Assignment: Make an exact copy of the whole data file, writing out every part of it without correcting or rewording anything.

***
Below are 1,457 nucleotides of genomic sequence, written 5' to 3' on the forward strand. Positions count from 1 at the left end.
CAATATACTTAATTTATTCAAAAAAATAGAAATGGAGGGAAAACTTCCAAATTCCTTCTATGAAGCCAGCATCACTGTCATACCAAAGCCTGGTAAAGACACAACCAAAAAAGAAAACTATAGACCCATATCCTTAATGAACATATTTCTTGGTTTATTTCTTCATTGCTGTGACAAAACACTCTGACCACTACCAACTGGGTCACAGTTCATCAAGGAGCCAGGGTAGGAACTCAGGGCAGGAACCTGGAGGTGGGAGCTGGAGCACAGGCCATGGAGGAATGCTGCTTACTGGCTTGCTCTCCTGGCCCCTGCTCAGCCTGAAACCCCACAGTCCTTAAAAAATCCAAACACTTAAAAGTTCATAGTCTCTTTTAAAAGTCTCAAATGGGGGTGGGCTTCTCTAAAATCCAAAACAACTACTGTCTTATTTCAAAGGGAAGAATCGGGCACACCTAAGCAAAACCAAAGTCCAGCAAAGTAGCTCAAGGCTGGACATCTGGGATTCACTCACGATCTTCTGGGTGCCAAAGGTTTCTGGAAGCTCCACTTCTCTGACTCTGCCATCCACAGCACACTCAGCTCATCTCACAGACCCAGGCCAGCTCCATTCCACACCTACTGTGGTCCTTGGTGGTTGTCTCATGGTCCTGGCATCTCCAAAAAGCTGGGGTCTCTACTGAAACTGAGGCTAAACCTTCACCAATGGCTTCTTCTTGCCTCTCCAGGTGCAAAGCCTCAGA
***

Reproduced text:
Below are 1,457 nucleotides of genomic sequence, written 5' to 3' on the forward strand. Positions count from 1 at the left end.
CAATATACTTAATTTATTCAAAAAAATAGAAATGGAGGGAAAACTTCCAAATTCCTTCTATGAAGCCAGCATCACTGTCATACCAAAGCCTGGTAAAGACACAACCAAAAAAGAAAACTATAGACCCATATCCTTAATGAACATATTTCTTGGTTTATTTCTTCATTGCTGTGACAAAACACTCTGACCACTACCAACTGGGTCACAGTTCATCAAGGAGCCAGGGTAGGAACTCAGGGCAGGAACCTGGAGGTGGGAGCTGGAGCACAGGCCATGGAGGAATGCTGCTTACTGGCTTGCTCTCCTGGCCCCTGCTCAGCCTGAAACCCCACAGTCCTTAAAAAATCCAAACACTTAAAAGTTCATAGTCTCTTTTAAAAGTCTCAAATGGGGGTGGGCTTCTCTAAAATCCAAAACAACTACTGTCTTATTTCAAAGGGAAGAATCGGGCACACCTAAGCAAAACCAAAGTCCAGCAAAGTAGCTCAAGGCTGGACATCTGGGATTCACTCACGATCTTCTGGGTGCCAAAGGTTTCTGGAAGCTCCACTTCTCTGACTCTGCCATCCACAGCACACTCAGCTCATCTCACAGACCCAGGCCAGCTCCATTCCACACCTACTGTGGTCCTTGGTGGTTGTCTCATGGTCCTGGCATCTCCAAAAAGCTGGGGTCTCTACTGAAACTGAGGCTAAACCTTCACCAATGGCTTCTTCTTGCCTCTCCAGGTGCAAAGCCTCAGA